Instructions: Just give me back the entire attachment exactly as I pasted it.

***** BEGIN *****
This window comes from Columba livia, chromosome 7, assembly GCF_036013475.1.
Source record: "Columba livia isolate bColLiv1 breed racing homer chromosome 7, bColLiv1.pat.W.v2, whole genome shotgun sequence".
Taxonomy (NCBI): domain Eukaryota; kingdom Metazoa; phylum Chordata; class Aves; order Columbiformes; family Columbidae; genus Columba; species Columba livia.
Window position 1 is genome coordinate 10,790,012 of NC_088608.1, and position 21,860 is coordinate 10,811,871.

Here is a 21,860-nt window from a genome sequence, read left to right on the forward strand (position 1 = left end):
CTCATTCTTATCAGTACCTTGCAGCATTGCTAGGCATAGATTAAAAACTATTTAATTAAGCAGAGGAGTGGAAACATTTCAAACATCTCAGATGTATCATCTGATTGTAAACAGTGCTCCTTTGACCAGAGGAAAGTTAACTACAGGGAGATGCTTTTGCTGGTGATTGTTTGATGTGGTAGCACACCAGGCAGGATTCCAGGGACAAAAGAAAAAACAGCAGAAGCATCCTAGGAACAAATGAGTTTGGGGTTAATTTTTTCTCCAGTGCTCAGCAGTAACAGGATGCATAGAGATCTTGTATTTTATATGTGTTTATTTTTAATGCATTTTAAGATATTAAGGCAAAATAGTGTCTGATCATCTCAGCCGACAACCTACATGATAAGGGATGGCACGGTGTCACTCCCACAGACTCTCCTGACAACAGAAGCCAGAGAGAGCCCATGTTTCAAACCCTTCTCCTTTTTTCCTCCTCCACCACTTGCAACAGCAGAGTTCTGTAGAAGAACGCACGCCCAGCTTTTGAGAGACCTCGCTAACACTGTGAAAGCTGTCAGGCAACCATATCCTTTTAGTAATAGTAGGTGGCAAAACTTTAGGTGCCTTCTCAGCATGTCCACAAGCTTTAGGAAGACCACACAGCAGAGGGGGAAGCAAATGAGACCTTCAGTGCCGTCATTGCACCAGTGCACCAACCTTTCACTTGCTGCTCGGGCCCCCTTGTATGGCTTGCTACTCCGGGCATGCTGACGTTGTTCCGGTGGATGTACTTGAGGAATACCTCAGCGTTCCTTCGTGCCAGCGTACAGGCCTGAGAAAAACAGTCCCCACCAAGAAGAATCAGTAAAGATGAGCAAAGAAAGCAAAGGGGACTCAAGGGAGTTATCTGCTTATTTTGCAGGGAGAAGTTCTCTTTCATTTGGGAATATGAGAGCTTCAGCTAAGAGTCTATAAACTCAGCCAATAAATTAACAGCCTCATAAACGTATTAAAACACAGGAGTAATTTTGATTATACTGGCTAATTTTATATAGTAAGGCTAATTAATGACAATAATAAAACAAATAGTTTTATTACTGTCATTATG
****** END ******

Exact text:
This window comes from Columba livia, chromosome 7, assembly GCF_036013475.1.
Source record: "Columba livia isolate bColLiv1 breed racing homer chromosome 7, bColLiv1.pat.W.v2, whole genome shotgun sequence".
Taxonomy (NCBI): domain Eukaryota; kingdom Metazoa; phylum Chordata; class Aves; order Columbiformes; family Columbidae; genus Columba; species Columba livia.
Window position 1 is genome coordinate 10,790,012 of NC_088608.1, and position 21,860 is coordinate 10,811,871.

Here is a 21,860-nt window from a genome sequence, read left to right on the forward strand (position 1 = left end):
CTCATTCTTATCAGTACCTTGCAGCATTGCTAGGCATAGATTAAAAACTATTTAATTAAGCAGAGGAGTGGAAACATTTCAAACATCTCAGATGTATCATCTGATTGTAAACAGTGCTCCTTTGACCAGAGGAAAGTTAACTACAGGGAGATGCTTTTGCTGGTGATTGTTTGATGTGGTAGCACACCAGGCAGGATTCCAGGGACAAAAGAAAAAACAGCAGAAGCATCCTAGGAACAAATGAGTTTGGGGTTAATTTTTTCTCCAGTGCTCAGCAGTAACAGGATGCATAGAGATCTTGTATTTTATATGTGTTTATTTTTAATGCATTTTAAGATATTAAGGCAAAATAGTGTCTGATCATCTCAGCCGACAACCTACATGATAAGGGATGGCACGGTGTCACTCCCACAGACTCTCCTGACAACAGAAGCCAGAGAGAGCCCATGTTTCAAACCCTTCTCCTTTTTTCCTCCTCCACCACTTGCAACAGCAGAGTTCTGTAGAAGAACGCACGCCCAGCTTTTGAGAGACCTCGCTAACACTGTGAAAGCTGTCAGGCAACCATATCCTTTTAGTAATAGTAGGTGGCAAAACTTTAGGTGCCTTCTCAGCATGTCCACAAGCTTTAGGAAGACCACACAGCAGAGGGGGAAGCAAATGAGACCTTCAGTGCCGTCATTGCACCAGTGCACCAACCTTTCACTTGCTGCTCGGGCCCCCTTGTATGGCTTGCTACTCCGGGCATGCTGACGTTGTTCCGGTGGATGTACTTGAGGAATACCTCAGCGTTCCTTCGTGCCAGCGTACAGGCCTGAGAAAAACAGTCCCCACCAAGAAGAATCAGTAAAGATGAGCAAAGAAAGCAAAGGGGACTCAAGGGAGTTATCTGCTTATTTTGCAGGGAGAAGTTCTCTTTCATTTGGGAATATGAGAGCTTCAGCTAAGAGTCTATAAACTCAGCCAATAAATTAACAGCCTCATAAACGTATTAAAACACAGGAGTAATTTTGATTATACTGGCTAATTTTATATAGTAAGGCTAATTAATGACAATAATAAAACAAATAGTTTTATTACTGTCATTATG